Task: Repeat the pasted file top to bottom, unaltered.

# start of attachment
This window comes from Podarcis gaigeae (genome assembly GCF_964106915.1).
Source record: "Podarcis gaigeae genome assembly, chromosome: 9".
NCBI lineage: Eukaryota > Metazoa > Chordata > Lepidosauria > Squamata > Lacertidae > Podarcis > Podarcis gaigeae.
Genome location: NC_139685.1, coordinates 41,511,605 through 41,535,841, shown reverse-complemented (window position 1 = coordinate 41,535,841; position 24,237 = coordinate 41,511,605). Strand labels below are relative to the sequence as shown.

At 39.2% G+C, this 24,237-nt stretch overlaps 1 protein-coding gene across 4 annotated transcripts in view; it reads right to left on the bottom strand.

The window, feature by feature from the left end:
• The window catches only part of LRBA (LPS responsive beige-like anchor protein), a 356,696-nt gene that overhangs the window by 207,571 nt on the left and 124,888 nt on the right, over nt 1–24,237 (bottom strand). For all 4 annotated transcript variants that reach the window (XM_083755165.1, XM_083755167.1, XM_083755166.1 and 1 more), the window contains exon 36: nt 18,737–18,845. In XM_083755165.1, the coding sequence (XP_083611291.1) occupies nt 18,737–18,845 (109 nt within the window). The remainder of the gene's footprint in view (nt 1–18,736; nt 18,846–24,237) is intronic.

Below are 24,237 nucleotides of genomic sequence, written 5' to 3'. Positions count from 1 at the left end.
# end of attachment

This window comes from Podarcis gaigeae (genome assembly GCF_964106915.1).
Source record: "Podarcis gaigeae genome assembly, chromosome: 9".
NCBI lineage: Eukaryota > Metazoa > Chordata > Lepidosauria > Squamata > Lacertidae > Podarcis > Podarcis gaigeae.
Genome location: NC_139685.1, coordinates 41,511,605 through 41,535,841, shown reverse-complemented (window position 1 = coordinate 41,535,841; position 24,237 = coordinate 41,511,605). Strand labels below are relative to the sequence as shown.

At 39.2% G+C, this 24,237-nt stretch overlaps 1 protein-coding gene across 4 annotated transcripts in view; it reads right to left on the bottom strand.

The window, feature by feature from the left end:
• The window catches only part of LRBA (LPS responsive beige-like anchor protein), a 356,696-nt gene that overhangs the window by 207,571 nt on the left and 124,888 nt on the right, over nt 1–24,237 (bottom strand). For all 4 annotated transcript variants that reach the window (XM_083755165.1, XM_083755167.1, XM_083755166.1 and 1 more), the window contains exon 36: nt 18,737–18,845. In XM_083755165.1, the coding sequence (XP_083611291.1) occupies nt 18,737–18,845 (109 nt within the window). The remainder of the gene's footprint in view (nt 1–18,736; nt 18,846–24,237) is intronic.

Below are 24,237 nucleotides of genomic sequence, written 5' to 3'. Positions count from 1 at the left end.